I consider any company, entity, or individual I shop from as a person/place I support.  I suppport local bookstores, local farmers, etc.  I don't consider any of them charities.  I don't support Walmart.  With the businesses you listed, I'd say I support Chevron, but I don't support the others, because I don't buy from them.

 

I consider every purchase I make as a vote with my wallet, so I don't buy things from businesses that I don't want to vote for (i.e. support, keep in business).  If buying grass-fed cows' milk from local farms to support an environmental and ethical practice of farming that I believe in means I pay more for milk, or not shopping at Walmart means I pay a bit more for a whole host of items, I'm okay with that, because I feel good about my purchases.  If I think something is too expensive, I don't buy it, but expensive is a subjective term that relates in part to value received, which is subjective also.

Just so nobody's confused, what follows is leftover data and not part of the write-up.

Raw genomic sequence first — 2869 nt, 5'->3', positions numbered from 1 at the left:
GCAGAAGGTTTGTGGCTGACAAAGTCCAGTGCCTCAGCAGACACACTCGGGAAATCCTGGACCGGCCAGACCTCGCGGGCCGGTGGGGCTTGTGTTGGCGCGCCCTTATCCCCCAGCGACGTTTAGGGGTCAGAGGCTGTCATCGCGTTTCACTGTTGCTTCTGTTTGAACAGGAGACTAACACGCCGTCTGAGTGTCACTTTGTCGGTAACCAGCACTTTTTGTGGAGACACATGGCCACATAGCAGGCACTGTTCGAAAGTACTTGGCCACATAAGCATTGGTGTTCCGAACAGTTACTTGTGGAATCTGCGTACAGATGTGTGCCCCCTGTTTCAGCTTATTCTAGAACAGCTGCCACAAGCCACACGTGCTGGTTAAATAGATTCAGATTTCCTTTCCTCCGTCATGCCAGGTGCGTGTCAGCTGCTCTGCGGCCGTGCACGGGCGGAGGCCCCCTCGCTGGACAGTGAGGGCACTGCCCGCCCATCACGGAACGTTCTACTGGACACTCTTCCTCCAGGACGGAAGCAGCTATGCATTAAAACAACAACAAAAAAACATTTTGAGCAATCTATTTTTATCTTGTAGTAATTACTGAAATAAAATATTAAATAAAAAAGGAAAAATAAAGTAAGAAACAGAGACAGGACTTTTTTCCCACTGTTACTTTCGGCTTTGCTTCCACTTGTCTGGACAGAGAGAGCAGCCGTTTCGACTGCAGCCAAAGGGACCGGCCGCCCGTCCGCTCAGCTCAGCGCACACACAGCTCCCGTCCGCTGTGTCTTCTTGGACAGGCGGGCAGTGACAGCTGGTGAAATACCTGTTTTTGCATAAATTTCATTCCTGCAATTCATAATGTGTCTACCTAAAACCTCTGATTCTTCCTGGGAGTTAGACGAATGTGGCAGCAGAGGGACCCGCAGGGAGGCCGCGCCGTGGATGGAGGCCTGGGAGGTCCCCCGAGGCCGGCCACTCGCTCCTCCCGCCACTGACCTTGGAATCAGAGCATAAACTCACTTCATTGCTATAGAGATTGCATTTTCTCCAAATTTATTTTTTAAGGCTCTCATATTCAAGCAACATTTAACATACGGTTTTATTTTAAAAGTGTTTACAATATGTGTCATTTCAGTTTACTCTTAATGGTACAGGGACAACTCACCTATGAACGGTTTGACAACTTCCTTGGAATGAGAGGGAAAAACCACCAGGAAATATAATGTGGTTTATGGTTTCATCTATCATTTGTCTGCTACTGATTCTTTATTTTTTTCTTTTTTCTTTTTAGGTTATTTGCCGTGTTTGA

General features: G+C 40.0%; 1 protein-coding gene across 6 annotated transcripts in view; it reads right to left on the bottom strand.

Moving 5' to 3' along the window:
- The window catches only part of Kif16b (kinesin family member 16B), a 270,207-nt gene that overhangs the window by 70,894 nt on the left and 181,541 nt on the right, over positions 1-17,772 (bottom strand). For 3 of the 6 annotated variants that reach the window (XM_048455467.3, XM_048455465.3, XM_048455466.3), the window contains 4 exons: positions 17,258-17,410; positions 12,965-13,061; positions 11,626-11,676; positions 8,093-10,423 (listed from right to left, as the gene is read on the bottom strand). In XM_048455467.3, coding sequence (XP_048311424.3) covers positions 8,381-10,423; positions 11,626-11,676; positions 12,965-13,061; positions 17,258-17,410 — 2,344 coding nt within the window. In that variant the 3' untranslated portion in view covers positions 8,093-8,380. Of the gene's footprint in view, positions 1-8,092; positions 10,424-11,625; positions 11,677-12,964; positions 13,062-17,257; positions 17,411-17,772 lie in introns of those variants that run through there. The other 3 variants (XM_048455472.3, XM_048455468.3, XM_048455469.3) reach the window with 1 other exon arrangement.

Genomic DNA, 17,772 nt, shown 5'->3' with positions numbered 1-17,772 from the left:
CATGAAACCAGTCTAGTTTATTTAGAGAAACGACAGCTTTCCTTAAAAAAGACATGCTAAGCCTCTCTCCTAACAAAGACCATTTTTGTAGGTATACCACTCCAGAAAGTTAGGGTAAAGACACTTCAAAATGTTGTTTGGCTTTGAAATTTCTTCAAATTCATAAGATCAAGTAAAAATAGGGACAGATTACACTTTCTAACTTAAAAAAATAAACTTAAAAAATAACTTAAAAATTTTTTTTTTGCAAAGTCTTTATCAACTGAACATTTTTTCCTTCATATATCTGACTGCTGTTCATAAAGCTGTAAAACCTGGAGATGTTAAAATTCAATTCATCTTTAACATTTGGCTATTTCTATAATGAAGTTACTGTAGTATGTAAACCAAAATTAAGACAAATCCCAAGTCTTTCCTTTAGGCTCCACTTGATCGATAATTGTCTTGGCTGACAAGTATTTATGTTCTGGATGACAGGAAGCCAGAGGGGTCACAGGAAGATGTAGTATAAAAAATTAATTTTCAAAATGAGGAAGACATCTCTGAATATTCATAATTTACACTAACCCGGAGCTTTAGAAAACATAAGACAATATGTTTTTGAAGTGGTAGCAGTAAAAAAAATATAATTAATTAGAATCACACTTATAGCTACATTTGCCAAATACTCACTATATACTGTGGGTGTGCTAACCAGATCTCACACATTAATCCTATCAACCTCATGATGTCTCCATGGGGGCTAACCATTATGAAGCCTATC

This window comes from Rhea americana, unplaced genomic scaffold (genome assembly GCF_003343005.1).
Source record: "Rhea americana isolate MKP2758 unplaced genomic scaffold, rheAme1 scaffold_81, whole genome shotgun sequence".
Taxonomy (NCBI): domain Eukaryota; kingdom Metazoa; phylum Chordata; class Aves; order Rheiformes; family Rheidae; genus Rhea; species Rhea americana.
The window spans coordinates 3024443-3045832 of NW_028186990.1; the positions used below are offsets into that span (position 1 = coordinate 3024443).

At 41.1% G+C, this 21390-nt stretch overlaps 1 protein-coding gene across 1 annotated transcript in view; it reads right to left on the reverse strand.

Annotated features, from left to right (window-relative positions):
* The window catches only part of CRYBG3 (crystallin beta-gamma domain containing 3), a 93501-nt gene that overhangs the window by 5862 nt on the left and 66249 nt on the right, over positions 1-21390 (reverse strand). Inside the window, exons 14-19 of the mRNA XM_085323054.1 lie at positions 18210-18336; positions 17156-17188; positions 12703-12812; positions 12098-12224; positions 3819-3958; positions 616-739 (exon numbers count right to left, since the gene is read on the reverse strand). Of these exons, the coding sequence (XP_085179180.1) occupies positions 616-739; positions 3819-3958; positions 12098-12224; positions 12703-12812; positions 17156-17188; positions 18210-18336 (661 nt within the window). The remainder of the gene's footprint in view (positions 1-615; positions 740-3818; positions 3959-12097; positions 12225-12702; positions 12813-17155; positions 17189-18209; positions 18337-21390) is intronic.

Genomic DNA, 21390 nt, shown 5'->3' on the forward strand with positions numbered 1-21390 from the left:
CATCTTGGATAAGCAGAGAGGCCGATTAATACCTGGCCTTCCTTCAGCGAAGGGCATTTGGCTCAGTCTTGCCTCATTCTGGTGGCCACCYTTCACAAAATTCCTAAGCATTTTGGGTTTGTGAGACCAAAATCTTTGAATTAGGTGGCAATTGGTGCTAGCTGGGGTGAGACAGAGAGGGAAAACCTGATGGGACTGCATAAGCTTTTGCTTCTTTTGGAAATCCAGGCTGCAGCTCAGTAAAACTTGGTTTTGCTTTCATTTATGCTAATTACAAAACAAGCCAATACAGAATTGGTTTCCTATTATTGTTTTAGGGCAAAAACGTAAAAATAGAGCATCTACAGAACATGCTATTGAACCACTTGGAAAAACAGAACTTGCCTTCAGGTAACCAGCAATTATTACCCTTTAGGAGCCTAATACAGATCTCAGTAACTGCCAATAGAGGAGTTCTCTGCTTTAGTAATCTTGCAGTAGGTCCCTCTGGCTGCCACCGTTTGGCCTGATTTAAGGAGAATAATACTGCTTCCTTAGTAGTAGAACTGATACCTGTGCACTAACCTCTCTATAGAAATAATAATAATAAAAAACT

Businesses don't stay businesses if we as consumers don't choose to buy from them, so I only buy from businesses that I want to see around in the future, and for me that includes making moral, ethical, and artistic choices in addition to financial ones.

 

If you're buying from businesses that are ethically slimy just to save a few pennies, then shame on you.

flyingtoastr
Posts: 3,053
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Registered: ‎11-11-2009
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Re: After rapid growth, ebook readers set for collapse


keriflur wrote:

If you're buying from businesses that are ethically slimy just to save a few pennies, then shame on you.


This is the exact reason why everything we buy is being produced in China. For some people, the few pennies saved from shopping at Wally World and Amazon are worth more than a strong and diverse economy from spending locally. And they always tend to be the same people who complain about China takin' 'er jobs every election cycle.

Distinguished Bibliophile
bobstro
Posts: 4,097
Registered: ‎01-01-2012

The changing world of small-time publishing

[ Edited ]

I'm sorry, where are the NOOKs produced?

 

I'm interested in the changes to the publishing marketplace. I have no claim to be an expert. I do agree with 5ivedom (rare, I know) that there are a lot of similarities between being a small time game publisher and a small time book author. Personally, I don't know how you'd go about making a living doing either in the current marketplace, at least not based on "product" alone.